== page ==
The word typography refers to the selection and application of typefaces (aka fonts) to form a visual system that facilitates comprehension. Let us not confuse typography with type design, which is the design and programming of fonts.

This class will focus on the particular evolution and contemporary form of the latin alphabet. This is not to say that other writing systems haven't their own distinct histories and mesmerizing aesthetics. The latin script is far from alone on the web and has been interestingly challenged in code as well.

Nevertheless, in class we will review a linear history of the Roman letterform as we try and classify its various incarnations over time. We start with ancient Greece and the first antique scripts, moving on to the Trajan column in Rome, followed by Charlemagne and Carolingian script, and then the Humanist scribes.

After the invention of printing Aldus Manutius rejects Guttenburg's unreadable Fraktur. Later, many attempts at rationalization are undertaken starting with Albrecht Dürer, Claude Garamond, Fournier, and Baskerville, to arrive at the 18th century's modern typefaces: Didot and Bodoni. We'll follow Napoleon to Egypt, and the technologies of the 19th century that set the stage for modernism and the Bauhaus.

Web Typography

p {
    font-family: "Times New Roman", Times, serif;

The above code tells the browser to set paragraphs in Times New Roman. Should that not be installed in the user's system, then to move on to Times. Should that not work either than any old serif will do.

There are a number of ways to introduce fonts into your design:

Microsoft's Web Safe Fonts are installed on every computer by default. The selection is very limited and was obviously not made by anyone who enjoyed typography, but some of them (Verdana and Georgia) aren't bad at all. The others can be interesting when used with deliberate ugliness. But to expand on this limited list, the user will have to download a font file:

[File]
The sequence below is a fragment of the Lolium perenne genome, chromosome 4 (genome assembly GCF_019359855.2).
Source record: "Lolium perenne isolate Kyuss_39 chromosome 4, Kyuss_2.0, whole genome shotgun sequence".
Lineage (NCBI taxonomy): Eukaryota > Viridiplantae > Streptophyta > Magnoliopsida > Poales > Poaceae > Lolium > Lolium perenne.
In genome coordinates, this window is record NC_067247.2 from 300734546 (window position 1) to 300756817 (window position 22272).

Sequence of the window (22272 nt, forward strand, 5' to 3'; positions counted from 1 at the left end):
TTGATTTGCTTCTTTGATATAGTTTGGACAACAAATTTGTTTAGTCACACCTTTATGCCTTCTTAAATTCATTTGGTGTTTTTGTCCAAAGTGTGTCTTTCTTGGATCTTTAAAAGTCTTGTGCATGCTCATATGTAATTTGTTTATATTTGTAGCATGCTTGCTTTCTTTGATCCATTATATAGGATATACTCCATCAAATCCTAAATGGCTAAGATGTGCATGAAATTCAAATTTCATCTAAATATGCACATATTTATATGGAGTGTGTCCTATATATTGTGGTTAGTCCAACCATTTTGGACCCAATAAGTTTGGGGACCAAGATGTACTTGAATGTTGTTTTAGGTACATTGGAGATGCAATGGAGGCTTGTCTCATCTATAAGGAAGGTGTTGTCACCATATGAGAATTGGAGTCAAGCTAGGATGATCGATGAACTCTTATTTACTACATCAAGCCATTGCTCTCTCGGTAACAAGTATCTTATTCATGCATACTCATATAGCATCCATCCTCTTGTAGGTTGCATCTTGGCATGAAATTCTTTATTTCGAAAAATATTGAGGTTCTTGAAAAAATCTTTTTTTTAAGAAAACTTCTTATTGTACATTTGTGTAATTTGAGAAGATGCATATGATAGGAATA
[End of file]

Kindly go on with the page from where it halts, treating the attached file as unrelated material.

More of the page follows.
@font-face {
  font-family: 'MyWebFont';
  src: url('webfont.eot'); /*IE9*/
  src: url('webfont.woff2') format('woff2'), /*Modern Browsers*/
       url('webfont.woff') format('woff'), /*Other Browsers*/
       url('webfont.ttf')  format('truetype'), /*Safari, Android*/
       url('webfont.svg#svgFontName') format('svg'); /*Old iOS*/

The @font-face rule allows you to host your own typefaces. The practice often violates the EULA (End User License Agreement) of most fonts, but should you have your own designs or a special license to do so, Font Squirrel helps convert .otf files into the various formats necessary to support all browsers. This article clarifies the list of fonts files needed to support most browsers. Once you've linked your fonts you can call them .

Most designers end up using some kind of web font hosting service: Google Fonts (free and fine), Typekit (a paid but popular option), Hoefler & Co. (offers a selection of free fonts), Webtype by Font Bureau (paid but quite good), and my favorite: Typotheque by Peter Bil'ak. All link to files using the @font-face rule, but do so in a way that tracks its usage and license compliance.


Read the available online chapters (Letter, Word and Grid) in Thinking with Type by Ellen Lupton. If you can, go to the library and read the book in print. The rules espoused in print-based typography books are often too detailed for the screen and impossible to control on the web. Still, I believe that a discipline honed over centuries in print will offer an ideal against which we can compare forms on the web.


You may find Robert Bringhurst's The Elemenets of Typographic Style, Robin Kinross' Modern Typography, and Gerrit Noordzij's The Stroke at the library. Each has profoundly influenced typography and our understanding of graphic design.